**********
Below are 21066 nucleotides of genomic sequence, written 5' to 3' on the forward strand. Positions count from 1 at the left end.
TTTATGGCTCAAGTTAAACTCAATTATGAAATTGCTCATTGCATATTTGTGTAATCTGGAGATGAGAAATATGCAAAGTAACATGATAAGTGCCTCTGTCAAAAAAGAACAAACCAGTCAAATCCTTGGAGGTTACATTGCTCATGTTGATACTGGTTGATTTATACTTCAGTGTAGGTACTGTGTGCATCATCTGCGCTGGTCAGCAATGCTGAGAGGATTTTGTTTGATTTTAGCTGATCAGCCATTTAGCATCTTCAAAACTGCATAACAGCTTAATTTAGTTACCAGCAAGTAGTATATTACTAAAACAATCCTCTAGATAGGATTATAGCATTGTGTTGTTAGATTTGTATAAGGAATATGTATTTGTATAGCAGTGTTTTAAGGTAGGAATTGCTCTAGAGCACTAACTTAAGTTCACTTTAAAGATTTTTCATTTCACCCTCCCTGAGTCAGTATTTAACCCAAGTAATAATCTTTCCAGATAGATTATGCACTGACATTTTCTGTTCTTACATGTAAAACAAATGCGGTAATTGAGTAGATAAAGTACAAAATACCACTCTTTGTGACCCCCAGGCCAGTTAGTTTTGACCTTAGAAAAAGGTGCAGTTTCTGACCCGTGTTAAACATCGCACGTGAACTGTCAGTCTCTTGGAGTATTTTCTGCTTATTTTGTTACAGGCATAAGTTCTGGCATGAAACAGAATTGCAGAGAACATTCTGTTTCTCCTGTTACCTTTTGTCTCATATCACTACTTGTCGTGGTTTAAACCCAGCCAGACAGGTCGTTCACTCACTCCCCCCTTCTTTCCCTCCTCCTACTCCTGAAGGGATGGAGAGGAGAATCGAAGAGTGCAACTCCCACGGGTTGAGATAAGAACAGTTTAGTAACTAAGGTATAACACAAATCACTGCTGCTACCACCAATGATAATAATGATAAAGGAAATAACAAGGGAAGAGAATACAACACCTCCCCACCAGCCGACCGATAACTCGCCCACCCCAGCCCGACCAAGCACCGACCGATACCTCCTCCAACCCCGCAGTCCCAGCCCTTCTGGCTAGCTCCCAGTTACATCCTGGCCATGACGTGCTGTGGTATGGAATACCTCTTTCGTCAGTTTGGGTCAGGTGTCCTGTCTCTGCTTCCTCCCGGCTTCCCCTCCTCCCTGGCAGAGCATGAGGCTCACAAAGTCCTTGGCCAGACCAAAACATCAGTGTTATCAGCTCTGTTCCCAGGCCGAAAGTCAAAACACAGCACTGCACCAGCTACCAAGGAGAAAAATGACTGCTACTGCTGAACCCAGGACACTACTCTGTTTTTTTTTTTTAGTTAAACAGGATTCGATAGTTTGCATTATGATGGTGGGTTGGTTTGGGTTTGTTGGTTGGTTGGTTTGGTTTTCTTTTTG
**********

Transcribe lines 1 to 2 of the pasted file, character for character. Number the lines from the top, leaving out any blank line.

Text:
Below are 21066 nucleotides of genomic sequence, written 5' to 3' on the forward strand. Positions count from 1 at the left end.
TTTATGGCTCAAGTTAAACTCAATTATGAAATTGCTCATTGCATATTTGTGTAATCTGGAGATGAGAAATATGCAAAGTAACATGATAAGTGCCTCTGTCAAAAAAGAACAAACCAGTCAAATCCTTGGAGGTTACATTGCTCATGTTGATACTGGTTGATTTATACTTCAGTGTAGGTACTGTGTGCATCATCTGCGCTGGTCAGCAATGCTGAGAGGATTTTGTTTGATTTTAGCTGATCAGCCATTTAGCATCTTCAAAACTGCATAACAGCTTAATTTAGTTACCAGCAAGTAGTATATTACTAAAACAATCCTCTAGATAGGATTATAGCATTGTGTTGTTAGATTTGTATAAGGAATATGTATTTGTATAGCAGTGTTTTAAGGTAGGAATTGCTCTAGAGCACTAACTTAAGTTCACTTTAAAGATTTTTCATTTCACCCTCCCTGAGTCAGTATTTAACCCAAGTAATAATCTTTCCAGATAGATTATGCACTGACATTTTCTGTTCTTACATGTAAAACAAATGCGGTAATTGAGTAGATAAAGTACAAAATACCACTCTTTGTGACCCCCAGGCCAGTTAGTTTTGACCTTAGAAAAAGGTGCAGTTTCTGACCCGTGTTAAACATCGCACGTGAACTGTCAGTCTCTTGGAGTATTTTCTGCTTATTTTGTTACAGGCATAAGTTCTGGCATGAAACAGAATTGCAGAGAACATTCTGTTTCTCCTGTTACCTTTTGTCTCATATCACTACTTGTCGTGGTTTAAACCCAGCCAGACAGGTCGTTCACTCACTCCCCCCTTCTTTCCCTCCTCCTACTCCTGAAGGGATGGAGAGGAGAATCGAAGAGTGCAACTCCCACGGGTTGAGATAAGAACAGTTTAGTAACTAAGGTATAACACAAATCACTGCTGCTACCACCAATGATAATAATGATAAAGGAAATAACAAGGGAAGAGAATACAACACCTCCCCACCAGCCGACCGATAACTCGCCCACCCCAGCCCGACCAAGCACCGACCGATACCTCCTCCAACCCCGCAGTCCCAGCCCTTCTGGCTAGCTCCCAGTTACATCCTGGCCATGACGTGCTGTGGTATGGAATACCTCTTTCGTCAGTTTGGGTCAGGTGTCCTGTCTCTGCTTCCTCCCGGCTTCCCCTCCTCCCTGGCAGAGCATGAGGCTCACAAAGTCCTTGGCCAGACCAAAACATCAGTGTTATCAGCTCTGTTCCCAGGCCGAAAGTCAAAACACAGCACTGCACCAGCTACCAAGGAGAAAAATGACTGCTACTGCTGAACCCAGGACACTACTCTGTTTTTTTTTTTTAGTTAAACAGGATTCGATAGTTTGCATTATGATGGTGGGTTGGTTTGGGTTTGTTGGTTGGTTGGTTTGGTTTTCTTTTTG